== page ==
- Ontario Graduate Scholarship
- Insititut Rosell-Lallemend Probiotics Challenge
- Canadian Association of Gastroenterology/Crohn’s and Colitis Foundation of Canada Student Research Prize
- McMaster Graduate Programs Excellence Award
- McMaster Outstanding Thesis Award
Christina Hayes, PhD
Christina graduated from the University of Ontario Institute of Technology with a BSc in Biological Sciences and a specialization in Pharmaceutical Biotechnology. She explored the effects of probiotics on colitis in a murine model. She successfully transferred from the an MSc program to a PhD and later investigated microbe hosts interactions with special focus on barrier function. Christina is now a research associate at the Kaushic Lab (McMaster University).
- Travel Award (Society if Mucosal Immunology) to attend the 2016 Mucosal Immunology Course & Symposium to present “Role of Gut Microbiota in Structure and Function of the Intestinal Barrier.”
- Farncombe Studentship (Farncombe Family Digestive Health Research Institute) 2016/2017, for research on “Role of Gut Microbiota in Structure and Function of the Intestinal Barrier.”
- Honourable Mention & Poster of Distinction (Canadian Digestive Diseases Week) 2015, for “Effect of Microbiota on Maturation of Intestinal Barrier Structure and Function.”
- Travel Award (Medical Sciences Graduate Program, McMaster University) for Canadian Digestive Diseases Week 2015.
- Myra Baillie Academic Grant (Medical Sciences Graduate Program, McMaster University) 2014
- Myra Baillie Academic Grant (Medical Sciences Graduate Program, McMaster University) 2012
Justin McCarville, PhD
Justin graduated from the University of Ontario Institute of technology in with a BSc, pursuing an MSc at the same institution. He joined the Verdu lab in 2012 as a PhD student, and investigated the role of the gut microbiota as a modulator of the immune responses to gliadin. Justin defended his PhD thesis in 2017 and is now a post-doctoral fellow training on tolerance to infection during aging, at Salk Institute for Biological Studies in La Jolla, California.
- Queen Elizabeth II Graduate Scholarship in Science & Technology (2012)
- JA Campbell Young Investigator Award from the Canadian Celiac Association (CCA) (2014)
- Dr. Jordan Page Harshman Bursary (2015)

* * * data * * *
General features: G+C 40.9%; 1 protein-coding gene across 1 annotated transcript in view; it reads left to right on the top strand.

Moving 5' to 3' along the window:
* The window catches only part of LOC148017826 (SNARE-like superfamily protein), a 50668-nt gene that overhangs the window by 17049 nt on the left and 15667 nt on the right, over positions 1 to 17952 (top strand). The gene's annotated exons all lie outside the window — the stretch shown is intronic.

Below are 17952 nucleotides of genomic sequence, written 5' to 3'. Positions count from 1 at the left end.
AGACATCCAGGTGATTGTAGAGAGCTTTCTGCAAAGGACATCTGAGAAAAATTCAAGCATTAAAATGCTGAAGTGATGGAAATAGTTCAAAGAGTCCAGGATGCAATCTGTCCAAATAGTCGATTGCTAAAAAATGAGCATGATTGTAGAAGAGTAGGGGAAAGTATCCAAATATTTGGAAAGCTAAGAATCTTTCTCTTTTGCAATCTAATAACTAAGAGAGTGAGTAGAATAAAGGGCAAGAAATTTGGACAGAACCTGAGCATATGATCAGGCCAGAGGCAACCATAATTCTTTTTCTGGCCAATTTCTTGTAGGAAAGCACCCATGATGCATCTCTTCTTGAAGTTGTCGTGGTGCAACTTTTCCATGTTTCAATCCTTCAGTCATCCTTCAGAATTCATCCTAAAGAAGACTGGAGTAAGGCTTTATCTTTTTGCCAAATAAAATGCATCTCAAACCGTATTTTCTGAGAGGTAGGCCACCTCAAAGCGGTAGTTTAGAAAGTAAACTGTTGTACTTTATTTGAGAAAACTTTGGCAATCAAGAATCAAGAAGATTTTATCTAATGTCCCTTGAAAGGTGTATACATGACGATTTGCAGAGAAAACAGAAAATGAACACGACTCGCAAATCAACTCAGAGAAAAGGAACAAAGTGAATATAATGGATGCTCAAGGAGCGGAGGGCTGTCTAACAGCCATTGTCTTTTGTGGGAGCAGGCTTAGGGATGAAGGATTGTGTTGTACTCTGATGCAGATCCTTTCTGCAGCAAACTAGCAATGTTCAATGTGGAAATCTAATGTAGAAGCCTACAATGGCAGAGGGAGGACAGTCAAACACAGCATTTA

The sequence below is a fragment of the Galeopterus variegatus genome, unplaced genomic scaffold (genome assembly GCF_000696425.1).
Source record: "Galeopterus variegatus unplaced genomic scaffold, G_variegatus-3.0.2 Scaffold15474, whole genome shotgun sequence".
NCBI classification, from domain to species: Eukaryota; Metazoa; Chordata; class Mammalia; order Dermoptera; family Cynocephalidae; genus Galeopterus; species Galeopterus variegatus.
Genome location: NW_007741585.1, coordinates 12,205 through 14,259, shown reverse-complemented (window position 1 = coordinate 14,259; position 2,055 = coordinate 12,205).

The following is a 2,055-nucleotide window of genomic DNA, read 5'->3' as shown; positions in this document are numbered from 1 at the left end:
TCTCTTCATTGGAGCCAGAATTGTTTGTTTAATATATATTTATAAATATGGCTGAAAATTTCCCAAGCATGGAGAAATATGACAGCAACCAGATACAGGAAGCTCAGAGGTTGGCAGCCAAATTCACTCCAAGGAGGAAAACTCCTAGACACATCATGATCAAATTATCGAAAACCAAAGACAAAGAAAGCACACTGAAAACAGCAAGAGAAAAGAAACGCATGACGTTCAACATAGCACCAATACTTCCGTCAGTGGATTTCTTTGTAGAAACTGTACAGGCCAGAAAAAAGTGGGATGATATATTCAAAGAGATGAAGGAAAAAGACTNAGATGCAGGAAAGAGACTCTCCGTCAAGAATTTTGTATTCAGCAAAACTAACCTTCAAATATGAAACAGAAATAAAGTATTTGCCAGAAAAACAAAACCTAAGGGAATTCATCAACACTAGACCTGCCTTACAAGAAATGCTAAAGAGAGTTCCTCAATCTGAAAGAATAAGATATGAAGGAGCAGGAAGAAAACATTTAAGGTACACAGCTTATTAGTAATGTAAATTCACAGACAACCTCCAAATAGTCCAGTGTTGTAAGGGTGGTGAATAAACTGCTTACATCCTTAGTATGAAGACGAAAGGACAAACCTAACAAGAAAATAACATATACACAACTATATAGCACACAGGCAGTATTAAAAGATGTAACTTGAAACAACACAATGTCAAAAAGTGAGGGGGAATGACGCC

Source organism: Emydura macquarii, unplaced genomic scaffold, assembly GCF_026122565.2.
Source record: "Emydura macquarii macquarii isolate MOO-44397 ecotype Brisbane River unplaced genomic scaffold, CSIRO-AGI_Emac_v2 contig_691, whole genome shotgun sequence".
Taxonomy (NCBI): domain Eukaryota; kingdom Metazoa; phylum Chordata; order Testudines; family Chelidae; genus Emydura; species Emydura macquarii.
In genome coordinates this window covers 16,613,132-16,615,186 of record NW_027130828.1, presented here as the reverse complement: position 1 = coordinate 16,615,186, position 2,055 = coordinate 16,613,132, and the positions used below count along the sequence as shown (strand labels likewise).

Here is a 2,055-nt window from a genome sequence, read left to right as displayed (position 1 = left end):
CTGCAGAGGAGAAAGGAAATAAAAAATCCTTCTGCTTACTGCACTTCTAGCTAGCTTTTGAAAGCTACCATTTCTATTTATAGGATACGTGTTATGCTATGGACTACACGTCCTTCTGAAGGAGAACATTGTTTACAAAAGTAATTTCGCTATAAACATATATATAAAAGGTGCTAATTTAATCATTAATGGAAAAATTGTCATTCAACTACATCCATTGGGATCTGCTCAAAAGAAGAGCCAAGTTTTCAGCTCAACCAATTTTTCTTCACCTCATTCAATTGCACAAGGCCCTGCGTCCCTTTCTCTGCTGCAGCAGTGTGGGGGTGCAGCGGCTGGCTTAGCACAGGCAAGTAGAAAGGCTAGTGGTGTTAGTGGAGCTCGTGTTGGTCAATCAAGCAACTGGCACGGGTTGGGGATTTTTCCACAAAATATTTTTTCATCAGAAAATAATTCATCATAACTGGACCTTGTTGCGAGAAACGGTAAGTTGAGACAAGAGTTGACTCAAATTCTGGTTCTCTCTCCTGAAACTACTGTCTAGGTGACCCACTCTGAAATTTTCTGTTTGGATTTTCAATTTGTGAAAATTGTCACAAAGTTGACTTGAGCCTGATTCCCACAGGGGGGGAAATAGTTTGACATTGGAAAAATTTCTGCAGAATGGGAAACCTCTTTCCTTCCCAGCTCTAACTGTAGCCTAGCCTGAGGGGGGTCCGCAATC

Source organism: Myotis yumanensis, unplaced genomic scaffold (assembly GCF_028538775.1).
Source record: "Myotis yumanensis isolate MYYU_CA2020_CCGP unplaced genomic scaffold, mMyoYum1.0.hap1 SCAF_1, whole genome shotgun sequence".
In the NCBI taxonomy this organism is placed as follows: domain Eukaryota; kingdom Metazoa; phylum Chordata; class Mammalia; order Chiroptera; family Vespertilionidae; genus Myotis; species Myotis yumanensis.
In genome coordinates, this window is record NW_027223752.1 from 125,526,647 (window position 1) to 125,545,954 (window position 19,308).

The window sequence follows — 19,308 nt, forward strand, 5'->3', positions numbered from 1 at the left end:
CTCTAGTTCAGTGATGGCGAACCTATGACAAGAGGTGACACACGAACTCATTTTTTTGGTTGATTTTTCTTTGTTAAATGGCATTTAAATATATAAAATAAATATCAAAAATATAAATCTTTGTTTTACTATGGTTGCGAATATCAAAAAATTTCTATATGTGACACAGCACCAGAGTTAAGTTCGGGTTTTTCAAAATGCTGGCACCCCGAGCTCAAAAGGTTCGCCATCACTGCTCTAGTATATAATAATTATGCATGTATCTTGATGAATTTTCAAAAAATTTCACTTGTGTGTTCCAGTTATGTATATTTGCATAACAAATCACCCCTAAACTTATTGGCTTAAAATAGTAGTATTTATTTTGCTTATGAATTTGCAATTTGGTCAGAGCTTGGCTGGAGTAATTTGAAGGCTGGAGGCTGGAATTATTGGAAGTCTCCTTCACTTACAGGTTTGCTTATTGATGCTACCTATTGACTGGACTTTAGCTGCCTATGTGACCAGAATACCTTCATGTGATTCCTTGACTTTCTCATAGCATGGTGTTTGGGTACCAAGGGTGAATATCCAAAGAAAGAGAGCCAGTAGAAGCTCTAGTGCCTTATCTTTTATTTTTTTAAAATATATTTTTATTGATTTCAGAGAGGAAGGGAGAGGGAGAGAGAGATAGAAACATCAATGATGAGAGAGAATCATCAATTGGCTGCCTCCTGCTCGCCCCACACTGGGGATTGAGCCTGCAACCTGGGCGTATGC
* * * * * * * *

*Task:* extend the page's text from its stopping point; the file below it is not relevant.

- Certificate of recognition from the AGA for contributions to the field for an early investigator (2016)
- Boris Scholar Studentship (2016)
- McMaster Outstanding Thesis Award
Alexandra Clarizio, MSc
Alex characterized gluten immunopathology in mouse models of gluten sensitivity expressing the celiac risk gene HLA-DQ2. Throughout her training she received a CCC-CAG Summer Student Scholarship Award (2017), an Ontario Graduate Scholarship and Queen Elisabeth II Award (2019), and the 2020 Canadian Celiac Association Young Investigator Award. Alex successfully defended her Master’s in the summer of 2020 and has been accepted to Medical School at McMaster University.
- 2017 CCC-CAG Summer Student Scholarship Award
- 2019 Ontario Graduate Scholarship and Queen Elisabeth II Award
- 2020 Canadian Celiac Association Young Investigator Award
Michelle Wiepjes, MSc, MD
Michelle Wiepjes joined the Verdu lab in 2009 as an undergraduate student and went on to complete her senior thesis investigating the intestinal paracellular permeability defect in HLA-DQ8 mice. In 2010, Michelle began her graduate studies in the lab, focusing on the protease inhibitor elafin and its potential protective role following gluten exposure in animal models of gluten sensitivity. Michelle completed her MSc in 2012 and has since graduated as MD in 2016 from Queen’s University in Kingston. She currently trains in paediatrics.
- JA Campbell Young Investigator Award from the Canadian Celiac Association (CCA) (2011)
Jasmine Dong, MSc
Jasmine completed an undergraduate degree in the Molecular Biology & Genetics program at McMaster and an undergraduate thesis in Verdu Lab. She later enrolled in an MSc program, also in Verdu Lab. In 2017, Jasmine successfully defended her MSc thesis the role of serpin producing bacteria in celiac disease. For the future, she would like to pursue a career in health care.